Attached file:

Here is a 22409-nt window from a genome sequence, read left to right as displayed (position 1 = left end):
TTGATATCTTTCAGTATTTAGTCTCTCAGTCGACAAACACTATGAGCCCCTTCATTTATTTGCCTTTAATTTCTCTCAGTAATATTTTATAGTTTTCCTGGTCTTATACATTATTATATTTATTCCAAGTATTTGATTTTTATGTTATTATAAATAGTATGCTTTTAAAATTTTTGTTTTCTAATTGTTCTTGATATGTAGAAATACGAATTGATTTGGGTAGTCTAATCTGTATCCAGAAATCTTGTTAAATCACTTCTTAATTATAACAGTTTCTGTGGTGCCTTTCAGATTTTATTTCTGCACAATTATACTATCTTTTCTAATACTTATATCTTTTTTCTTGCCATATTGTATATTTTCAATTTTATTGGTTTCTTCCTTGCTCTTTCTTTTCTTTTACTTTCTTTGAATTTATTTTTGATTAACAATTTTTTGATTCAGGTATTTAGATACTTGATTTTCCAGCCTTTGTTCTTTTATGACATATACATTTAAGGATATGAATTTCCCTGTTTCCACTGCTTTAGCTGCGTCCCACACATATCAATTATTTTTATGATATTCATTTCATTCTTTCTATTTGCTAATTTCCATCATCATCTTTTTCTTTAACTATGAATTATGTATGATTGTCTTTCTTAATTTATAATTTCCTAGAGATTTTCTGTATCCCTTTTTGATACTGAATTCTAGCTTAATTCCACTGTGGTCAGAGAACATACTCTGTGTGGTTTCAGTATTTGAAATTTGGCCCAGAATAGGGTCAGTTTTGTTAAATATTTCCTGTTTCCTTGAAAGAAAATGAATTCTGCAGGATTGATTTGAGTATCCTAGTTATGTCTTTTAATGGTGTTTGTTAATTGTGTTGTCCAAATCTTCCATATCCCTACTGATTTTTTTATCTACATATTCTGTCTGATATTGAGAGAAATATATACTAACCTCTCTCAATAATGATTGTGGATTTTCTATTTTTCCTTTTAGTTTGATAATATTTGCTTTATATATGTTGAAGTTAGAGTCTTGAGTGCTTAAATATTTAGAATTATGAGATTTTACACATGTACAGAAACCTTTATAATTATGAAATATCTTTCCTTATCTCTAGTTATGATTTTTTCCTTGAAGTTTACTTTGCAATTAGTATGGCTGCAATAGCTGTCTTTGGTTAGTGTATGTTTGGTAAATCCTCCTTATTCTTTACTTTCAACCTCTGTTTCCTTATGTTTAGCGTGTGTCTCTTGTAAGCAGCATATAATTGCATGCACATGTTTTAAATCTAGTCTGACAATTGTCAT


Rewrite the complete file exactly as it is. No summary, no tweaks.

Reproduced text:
Here is a 22409-nt window from a genome sequence, read left to right as displayed (position 1 = left end):
TTGATATCTTTCAGTATTTAGTCTCTCAGTCGACAAACACTATGAGCCCCTTCATTTATTTGCCTTTAATTTCTCTCAGTAATATTTTATAGTTTTCCTGGTCTTATACATTATTATATTTATTCCAAGTATTTGATTTTTATGTTATTATAAATAGTATGCTTTTAAAATTTTTGTTTTCTAATTGTTCTTGATATGTAGAAATACGAATTGATTTGGGTAGTCTAATCTGTATCCAGAAATCTTGTTAAATCACTTCTTAATTATAACAGTTTCTGTGGTGCCTTTCAGATTTTATTTCTGCACAATTATACTATCTTTTCTAATACTTATATCTTTTTTCTTGCCATATTGTATATTTTCAATTTTATTGGTTTCTTCCTTGCTCTTTCTTTTCTTTTACTTTCTTTGAATTTATTTTTGATTAACAATTTTTTGATTCAGGTATTTAGATACTTGATTTTCCAGCCTTTGTTCTTTTATGACATATACATTTAAGGATATGAATTTCCCTGTTTCCACTGCTTTAGCTGCGTCCCACACATATCAATTATTTTTATGATATTCATTTCATTCTTTCTATTTGCTAATTTCCATCATCATCTTTTTCTTTAACTATGAATTATGTATGATTGTCTTTCTTAATTTATAATTTCCTAGAGATTTTCTGTATCCCTTTTTGATACTGAATTCTAGCTTAATTCCACTGTGGTCAGAGAACATACTCTGTGTGGTTTCAGTATTTGAAATTTGGCCCAGAATAGGGTCAGTTTTGTTAAATATTTCCTGTTTCCTTGAAAGAAAATGAATTCTGCAGGATTGATTTGAGTATCCTAGTTATGTCTTTTAATGGTGTTTGTTAATTGTGTTGTCCAAATCTTCCATATCCCTACTGATTTTTTTATCTACATATTCTGTCTGATATTGAGAGAAATATATACTAACCTCTCTCAATAATGATTGTGGATTTTCTATTTTTCCTTTTAGTTTGATAATATTTGCTTTATATATGTTGAAGTTAGAGTCTTGAGTGCTTAAATATTTAGAATTATGAGATTTTACACATGTACAGAAACCTTTATAATTATGAAATATCTTTCCTTATCTCTAGTTATGATTTTTTCCTTGAAGTTTACTTTGCAATTAGTATGGCTGCAATAGCTGTCTTTGGTTAGTGTATGTTTGGTAAATCCTCCTTATTCTTTACTTTCAACCTCTGTTTCCTTATGTTTAGCGTGTGTCTCTTGTAAGCAGCATATAATTGCATGCACATGTTTTAAATCTAGTCTGACAATTGTCAT